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A child make a Kansas-themed drawing to be made into a tile.

Featured Article

A Landmark Celebration

The Dole Institute Of Politics Marks Its 20th Anniversary And The Senator's 100th Birthday

Article by Linda Ditch

Photography by Provided by the Dole Institute

Originally published in Lawrence City Lifestyle

In the past 20 years, the Robert J. Dole Institute of Politics has become a majestic landmark on the University of Kansas campus. To commemorate that anniversary and the 100th birthday of its namesake, the late Senator Bob Dole, a landmark celebration will take place on July 22nd. Leading up to that day are numerous ways for visitors to get involved in the festivities while learning more about Dole’s legacy.

On July 22, 2003, Senators Bob and Elizabeth Dole, former President Jimmy Carter, Senators Pat Roberts and George McGovern, along with KU Chancellor at the time Robert Hemenway, Dole Institute Director Richard Norton Smith and then Governor Kathleen Sebelius and other dignitaries dedicated the Dole Institute of Politics on KU’s West Campus. The building houses the congressional archives of both Senators Bob and Elizabeth Dole and the museum chronicles their impressive lives of public service.

The Dole Institute has come to be a place where students and the public can participate in non-partisan forums on all aspects of politics, as well as training for leadership and public service. The goal is to promote the idea that politics is an honorable profession, hoping to encourage young people to become involved. The mission of the Institute is to promote political and civic participation and civil discourse in a bi-partisan, balanced manner, and encourage people to find common ground.

“One thing we try to get across here at the Institute is that everybody has a different path to service,” says Director Audrey Colman. “We encourage citizens to be engaged, informed and committed to constructive leadership, whether in your town, school, state or nation. We encourage engagement across the political spectrum. It’s important for folks to understand that here at the Institute, we’re not telling you to check your beliefs and opinions at the door. We’re not telling you to be non-partisan. Yes, affiliate with a party. Engage, and don’t be afraid to defend your position. But also understand that politics is the means to an end and not the end itself.” 

The Landmark Celebration kicked off in the spring with a ground-breaking ceremony for the commissioned earthwork piece being created by Kansas artist Stan Herd. Bob Dole’s longtime Senate colleagues, Senators Trent Lott and Tom Daschle, participated in the dedication. Using the earth as his canvas, Herd is making a representational likeness of Senator Dole on the hillside near the Institute’s entrance. Visitors are invited to watch Herd work on the piece.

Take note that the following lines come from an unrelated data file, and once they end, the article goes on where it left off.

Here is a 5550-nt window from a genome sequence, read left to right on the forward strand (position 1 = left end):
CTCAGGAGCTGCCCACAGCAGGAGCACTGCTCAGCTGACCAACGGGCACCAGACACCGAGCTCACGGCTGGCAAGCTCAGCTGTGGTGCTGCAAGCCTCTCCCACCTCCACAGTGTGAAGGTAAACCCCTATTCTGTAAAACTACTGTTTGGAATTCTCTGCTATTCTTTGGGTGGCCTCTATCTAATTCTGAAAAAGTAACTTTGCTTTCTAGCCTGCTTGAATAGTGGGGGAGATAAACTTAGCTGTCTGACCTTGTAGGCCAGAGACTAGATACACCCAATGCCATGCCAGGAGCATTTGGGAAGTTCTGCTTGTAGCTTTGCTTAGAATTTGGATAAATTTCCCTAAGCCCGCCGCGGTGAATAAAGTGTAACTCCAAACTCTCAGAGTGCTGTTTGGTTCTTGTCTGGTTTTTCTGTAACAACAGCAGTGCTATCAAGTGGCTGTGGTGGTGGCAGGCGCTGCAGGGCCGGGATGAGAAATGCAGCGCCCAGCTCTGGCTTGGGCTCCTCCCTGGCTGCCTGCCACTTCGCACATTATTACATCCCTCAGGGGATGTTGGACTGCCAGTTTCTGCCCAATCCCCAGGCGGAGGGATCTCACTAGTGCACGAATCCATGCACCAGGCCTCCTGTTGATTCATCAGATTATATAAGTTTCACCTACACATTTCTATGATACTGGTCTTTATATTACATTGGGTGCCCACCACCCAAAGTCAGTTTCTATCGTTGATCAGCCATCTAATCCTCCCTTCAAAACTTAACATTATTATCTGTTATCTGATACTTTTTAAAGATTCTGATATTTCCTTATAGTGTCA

Young people are also participating in the art installation by drawing images of what Kansas means to them when they visit the Institute and by sending their work from across the state. Their artwork will be sealed onto tiles, creating a boundary around Herd’s earthwork creation. The museum also has craft tables for kids to explore all summer.

On July 22nd, the celebration culminates with a day-long, free public event featuring special appearances, family-friendly activities, a dedication of the commemorative earthwork, a military band, music, and more. There will be an opportunity to view the completed earthwork, which will remain in place until KU’s Homecoming in October.

To keep up to date on the upcoming Landmark Celebration at the Dole Institute, visit

A Kansas native son like Senator Dole, Stan Herd is one of the founders of the “Prairie Renaissance,” a group promoting film, music and the arts in America’s heartland. His artistic career began as a painter and muralist before he began working as a representational earthworks artist. Since turning to the earth as his “canvas,” his work has appeared worldwide in places such as China, Cuba, Australia, Brazil and in 13 states in the US.

“Every time I do a project, I’m learning something new,” Herd says. “There’s a slope here, so we have to be careful with what we put down. It’s temporary, so we have a date with the land, but we’re not marrying it.”

How does his earthwork withstand the weather? Herd says an intense rainstorm could affect it, but most weather won’t cause any problems. Part of this piece will have stone to help give it support. But he’s committed to the earth coming through in the image.

“Bob Dole was a man of the earth,” he says.

Learn more about Herd and his work at

  • The Lawrence Chamber of Commerce at the groundbreaking of the Stan Herd art project.
  • A child make a Kansas-themed drawing to be made into a tile.
  • The stunning stained-glass flag shines at the entrance to the Dole Institute.
  • The Dole Institute prepares to celebrate 20 years on the KU campus